SACRAMENTO, Calif. - About a dozen workers began picketing at a Hostess Brands plant in Sacramento honoring a bakers' union strike at the bankrupt company's plants across the country.
The company also announced on Monday it would permanently shut down bakeries in Seattle, St. Louis and Cincinnati as a result of the nationwide strike. That affects 627 workers at those plants Hostess also warned of a possible liquidation if the strike continues longer, which would put snack treats like the iconic Twinkie on the line.
The picket line in Sacramento formed Sunday, two days after the walkout when Hostess imposed a contract that would immediately cut wages by 8 percent. The Bakery, Confectionery, Tobacco Workers and Grain Millers International Union said the contract would also cut benefits by 27 to 32 percent.
As some Sacramento workers sat off the job, Frances Santos crossed the picket line. She's looking for work and saw a "Now Hiring" sign posted in front of the plant.
"I feel bad for them for whatever they are going through," Santos said. "I have six children. I need employment."
Workers in Sacramento are not on strike but their picket lines are in support of other striking local unions, like those in Billings, Montana and Seattle, Washington. Some are refusing to cross the picket lines.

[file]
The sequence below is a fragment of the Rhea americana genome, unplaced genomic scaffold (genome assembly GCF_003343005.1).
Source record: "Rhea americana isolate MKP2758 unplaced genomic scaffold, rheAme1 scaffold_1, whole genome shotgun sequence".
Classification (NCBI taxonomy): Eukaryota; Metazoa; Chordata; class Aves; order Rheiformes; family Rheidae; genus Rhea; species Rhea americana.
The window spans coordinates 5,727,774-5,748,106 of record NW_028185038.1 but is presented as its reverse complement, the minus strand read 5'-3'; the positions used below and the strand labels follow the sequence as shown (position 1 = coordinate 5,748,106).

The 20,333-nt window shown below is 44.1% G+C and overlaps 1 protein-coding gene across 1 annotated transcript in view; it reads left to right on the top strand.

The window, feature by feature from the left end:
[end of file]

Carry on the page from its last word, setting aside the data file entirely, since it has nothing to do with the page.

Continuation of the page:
A Hostess company spokesman said interruption at the Sacramento bakery has been minor.
The strikers didn't stop some shoppers at the bakery outlet, which is attached to the plant.
"I think what they're doing is honorable but it just doesn't make sense in this economy," Shane Sullivan said.
Hostess' Twinkie goes back to the 1930s. Although many kids haven't lost their taste for Twinkies, some moms have. During the 80s and 90s, Hostess lost market share to healthier lunchbox choices than snack cakes and white bread.
The Texas-based company has struggled in recent years with two bankruptcy filings. It warned last week that a widespread strike would cause the company to liquidate if it can't produce or deliver products. The company could be sold off to the highest bidders and lead to layoffs of most of its 18,300-member workforce.
"That I don't understand," Santos said. "With the economy, they could lose their jobs for this and I don't understand why. But they have their reasons."
Hostess employs nearly 300 workers in Sacramento and about 1,850 in California.
News10 reporter Siemny Chhuon contributed to this report.
The Associated Press and News10/KXTV